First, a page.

I still remember very well. It was back in 2017 at the Constitutional Court when I bumped into two acquaintances. They were both members of the National House of Traditional Leaders and were standing outside the main entrance to the court. They had been inside to hear the judgement on this matter challenging constitutionality of the Recognition of Customary Marriages Act. But immediately after the judgement was delivered, they were lingering on the pavement, drawn in by the political energy of the occasion and yet simultaneously repelled, as though by an invisible force.
I think often of their faces, of the pain and bewilderment, every time the ANC-led government as well as the national and provincial houses of traditional leaders’ derisory handling of the overdue legislative amendments returns to the headlines. Standing on the side and yet feeling separated from it by a force that too many still insist they cannot see, has become a familiar feeling for women in polygamous marriages and their offspring, for whom the agonising issue of the lack of political will in the ANC and some elite traditional leaders has torn at two key parts of their identity.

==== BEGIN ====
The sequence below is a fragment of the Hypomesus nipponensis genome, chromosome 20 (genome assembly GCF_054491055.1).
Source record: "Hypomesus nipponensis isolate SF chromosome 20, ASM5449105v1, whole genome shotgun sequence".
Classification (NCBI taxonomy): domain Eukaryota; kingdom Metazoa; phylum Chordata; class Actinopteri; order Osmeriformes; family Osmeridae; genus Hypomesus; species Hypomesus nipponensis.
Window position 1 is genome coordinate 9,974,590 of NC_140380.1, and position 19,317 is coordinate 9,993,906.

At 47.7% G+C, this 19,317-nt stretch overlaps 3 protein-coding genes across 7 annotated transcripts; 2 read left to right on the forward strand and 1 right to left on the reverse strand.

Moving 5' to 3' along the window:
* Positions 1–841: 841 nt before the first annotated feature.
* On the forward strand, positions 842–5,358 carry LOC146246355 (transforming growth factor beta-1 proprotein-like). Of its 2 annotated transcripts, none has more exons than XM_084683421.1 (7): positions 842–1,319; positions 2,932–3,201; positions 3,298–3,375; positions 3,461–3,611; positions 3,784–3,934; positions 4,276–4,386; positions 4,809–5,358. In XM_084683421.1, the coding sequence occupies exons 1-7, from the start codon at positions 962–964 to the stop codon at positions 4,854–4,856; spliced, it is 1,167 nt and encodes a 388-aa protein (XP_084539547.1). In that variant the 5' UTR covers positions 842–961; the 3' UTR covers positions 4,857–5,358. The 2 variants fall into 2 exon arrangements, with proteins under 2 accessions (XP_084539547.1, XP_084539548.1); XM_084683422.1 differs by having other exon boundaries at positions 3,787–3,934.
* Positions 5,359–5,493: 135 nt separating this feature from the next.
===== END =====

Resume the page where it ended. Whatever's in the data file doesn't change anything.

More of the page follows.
But the feeling comes with an accompanying despair, about lack of action in some aspects of the fight for gender equality and elimination of patriarchy in South African society, where a dangerous prejudice that demands our serious attention and analysis has become the embroiled in an escalating and protracted ANC intra-party faction fights. The tendency to subordinate the fight for gender equality to party political disputes is hardly unique to our party politics inside and outside parliament. But this familiar cycle – of allegations, defences, evasions, counter-claims and dismissals – has now reached a new level as it muzzles progressive voices in the national and provincial houses of traditional leaders that should defend the rights of rural and cultural communities.